The government has recently made several announcements, ostensibly to boost local manufacturing and also attract investments from abroad. The goal is to turn India into a global manufacturing powerhouse. Some of the announcements—the import license quota for television sets and the import duty revisions—have drawn criticism from economists.
They point out that these will hamper, not boost, some of our current exports. Other announcements like the production-linked incentives (PLIs) for 10 industries (around Rs 57,000 crore is earmarked for automobiles alone) look promising, though the fine print is awaited. A lot of hope is riding on the automobile sector, one of the few success stories in Indian manufacturing.
We are now the largest manufacturer of two- and three-wheelers, and the fourth-largest maker of passenger cars in the world, according to a Ministry of Heavy Industries release in 2019. The industry is also integrated into the global supply chain—it exports two-wheelers, passenger and commercial vehicles. It accounts for 49% of India’s manufacturing GDP, 7.1% of its total GDP and employs 37 million people, directly and indirectly, according to the release.
It therefore makes sense to identify what made auto manufacturing take off while other sectors lagged. Three things stand out—scale, latest products and a degree of protection. Interestingly, the auto industry’s rise can be traced to policy decisions taken a decade before the economic reforms were initiated in 1991.
In the 1980s, the government allowed the production of 100 cc motorcycles and gave licenses to four companies. More importantly, these firms were allowed to choose their optimum production capacities, technology mix, etc., allowing licensed capacities to shoot up. These licensees tied up with Suzuki, Honda, Kawasaki and Yamaha to bring in bikes that would be considered low-powered in most countries but were fuel-efficient and ideal for commuting in India.
The commuter bikes quickly became favourites, their sales far outstripping the older, heavier, motorcycles (Royal Enfield Bullet, Rajdoot and Yezdi) as well as the scooters (Bajaj). By the 1990s, the players were producing enough volumes to keep investing in vendor development, R&D, marketing and quality. In passenger vehicles, a large portion of the credit for the success of their manufacturing and exports goes to Maruti Udyog Ltd, set up in 1982.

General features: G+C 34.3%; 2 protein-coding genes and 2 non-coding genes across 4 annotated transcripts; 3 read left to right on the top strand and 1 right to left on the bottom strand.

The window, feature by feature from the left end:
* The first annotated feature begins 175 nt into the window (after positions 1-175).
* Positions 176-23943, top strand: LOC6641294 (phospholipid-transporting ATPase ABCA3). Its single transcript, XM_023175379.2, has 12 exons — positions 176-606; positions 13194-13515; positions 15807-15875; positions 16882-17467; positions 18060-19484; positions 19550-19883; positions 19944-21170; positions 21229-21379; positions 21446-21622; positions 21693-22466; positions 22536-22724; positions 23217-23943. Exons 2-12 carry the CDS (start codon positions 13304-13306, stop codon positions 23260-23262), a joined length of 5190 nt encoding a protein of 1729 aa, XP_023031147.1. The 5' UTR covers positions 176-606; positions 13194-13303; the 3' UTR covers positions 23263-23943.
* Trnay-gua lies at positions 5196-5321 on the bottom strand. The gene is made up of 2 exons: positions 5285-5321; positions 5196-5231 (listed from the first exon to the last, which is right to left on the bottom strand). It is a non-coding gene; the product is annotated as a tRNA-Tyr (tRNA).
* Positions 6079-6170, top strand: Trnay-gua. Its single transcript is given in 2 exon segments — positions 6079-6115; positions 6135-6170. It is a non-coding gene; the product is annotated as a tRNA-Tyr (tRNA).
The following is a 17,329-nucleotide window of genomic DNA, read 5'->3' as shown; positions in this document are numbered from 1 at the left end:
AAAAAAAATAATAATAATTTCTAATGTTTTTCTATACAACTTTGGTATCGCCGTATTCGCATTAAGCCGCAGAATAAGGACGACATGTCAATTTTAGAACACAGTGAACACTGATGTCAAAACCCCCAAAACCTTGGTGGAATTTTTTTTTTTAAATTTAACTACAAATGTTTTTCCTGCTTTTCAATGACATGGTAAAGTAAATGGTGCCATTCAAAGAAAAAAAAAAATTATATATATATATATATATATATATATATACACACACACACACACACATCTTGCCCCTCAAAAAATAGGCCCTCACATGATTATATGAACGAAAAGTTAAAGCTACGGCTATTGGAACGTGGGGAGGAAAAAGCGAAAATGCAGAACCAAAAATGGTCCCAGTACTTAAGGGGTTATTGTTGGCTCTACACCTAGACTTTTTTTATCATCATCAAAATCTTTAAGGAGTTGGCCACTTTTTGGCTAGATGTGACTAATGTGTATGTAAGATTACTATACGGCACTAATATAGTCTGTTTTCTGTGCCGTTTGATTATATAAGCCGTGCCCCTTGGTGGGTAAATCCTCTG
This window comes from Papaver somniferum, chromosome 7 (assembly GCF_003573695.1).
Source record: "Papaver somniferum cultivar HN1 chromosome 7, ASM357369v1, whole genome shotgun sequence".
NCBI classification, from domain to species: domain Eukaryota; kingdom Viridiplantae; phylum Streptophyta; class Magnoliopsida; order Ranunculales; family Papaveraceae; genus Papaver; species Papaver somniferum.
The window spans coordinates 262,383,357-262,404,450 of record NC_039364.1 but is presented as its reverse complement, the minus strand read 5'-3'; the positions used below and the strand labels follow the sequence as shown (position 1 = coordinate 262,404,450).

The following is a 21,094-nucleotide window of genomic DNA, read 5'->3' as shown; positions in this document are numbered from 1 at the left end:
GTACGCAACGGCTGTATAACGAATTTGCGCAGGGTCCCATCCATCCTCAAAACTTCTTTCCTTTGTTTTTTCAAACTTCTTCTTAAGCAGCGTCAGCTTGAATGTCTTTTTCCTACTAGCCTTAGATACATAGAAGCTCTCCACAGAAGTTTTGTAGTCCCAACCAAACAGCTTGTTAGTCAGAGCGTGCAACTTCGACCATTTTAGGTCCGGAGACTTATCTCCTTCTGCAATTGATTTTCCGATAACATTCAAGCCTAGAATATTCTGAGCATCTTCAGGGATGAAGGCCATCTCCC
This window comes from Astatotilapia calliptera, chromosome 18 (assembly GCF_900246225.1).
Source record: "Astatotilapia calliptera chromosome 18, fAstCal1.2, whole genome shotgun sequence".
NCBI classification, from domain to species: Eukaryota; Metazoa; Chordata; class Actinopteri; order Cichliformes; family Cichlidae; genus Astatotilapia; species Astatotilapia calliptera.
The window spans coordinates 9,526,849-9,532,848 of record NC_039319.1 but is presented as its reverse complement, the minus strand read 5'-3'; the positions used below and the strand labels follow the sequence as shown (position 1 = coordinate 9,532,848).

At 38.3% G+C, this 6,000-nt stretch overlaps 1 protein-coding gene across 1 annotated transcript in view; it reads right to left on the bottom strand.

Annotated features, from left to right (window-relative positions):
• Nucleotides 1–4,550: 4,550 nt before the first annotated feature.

It brought in the first modern car into the country along with Japanese manufacturing practices and seeded a global quality vendor ecosystem. Maruti, which rolled out its first car in 1983, enjoyed a largely competition-free run for a decade but, because of policies of that era, had to build a global quality vendor base in the country from scratch.
Maruti started as a PSU—Suzuki of Japan took only a 26% stake initially because it was not very confident of the success of the collaboration. But it had excellent top management—V Krishnamurthy was the founder chairman and managing director while R C Bhargava, its current chairman, was executive director. The choice of Suzuki as a partner was remarkably astute—the company was not one of the top auto firms globally. It specialised in mini cars and was not in the same league as Toyota, General Motors, Ford, Volkswagen or Fiat.
However, it had the perfect car for the market it was entering. The Maruti 800, based on the Suzuki Alto, was the right vehicle for a developing market though it was a fringe player in major auto markets.
Maruti entered the market with the latest generation new small car in 1983 and its only competitors were the ancient Ambassadors and Premier Padminis. Most importantly, thanks to some hard lobbying by Krishnamurthy and Bhargava, it had grudgingly received permission to build a capacity of 1,00,000 cars per annum, though the government was sceptical of its ability to produce or sell them.
However, given that the economy was still closed, imports were frowned upon, cars were seen as a luxury and foreign exchange outgo was discouraged. Maruti had to ensure 75% of its parts were localised by 1988. It was a tough task, given that Indian vendors at that time were not used to producing components that met global standards, nor was there any incentive to do it. Maruti had to hand-hold vendors on every count.
By 1993, when the market was fully opened up and global auto makers rushed in seeing a huge potential market, there was already the auto components ecosystem that Maurti had created that they could build on. Not all of them were successful in the domestic market but auto production as a whole kept thriving and the factories built kept churning out vehicles for domestic and export markets.
What are the lessons from the auto manufacturing success? There are three. One, without scale, global quality standards and the latest technology, world-class manufacturing cannot be developed. While many economic mistakes were committed in the 1980s, it was a decade that saw relaxations in the License Raj, the introduction of domestic competition, larger production capacities, the induction of global technology products, and exposure to global manufacturing and management processes.
Two, the auto industry developed to the extent that global manufacturers were attracted by the domestic capacities but also found conditions that encouraged them to expand the auto component ecosystem in the country. Finally, the policies of the 1980s helped protect Maruti and the two-wheeler makers before the markets were fully opened up to global protection.
Not every lesson can be applied to every industry. For example, building a components industry for mobile handsets might be far more difficult than it was for automobiles because of technical complexities. But they are important for policymakers because of the broad lessons they hold.
Senior business journalist (email@example.com)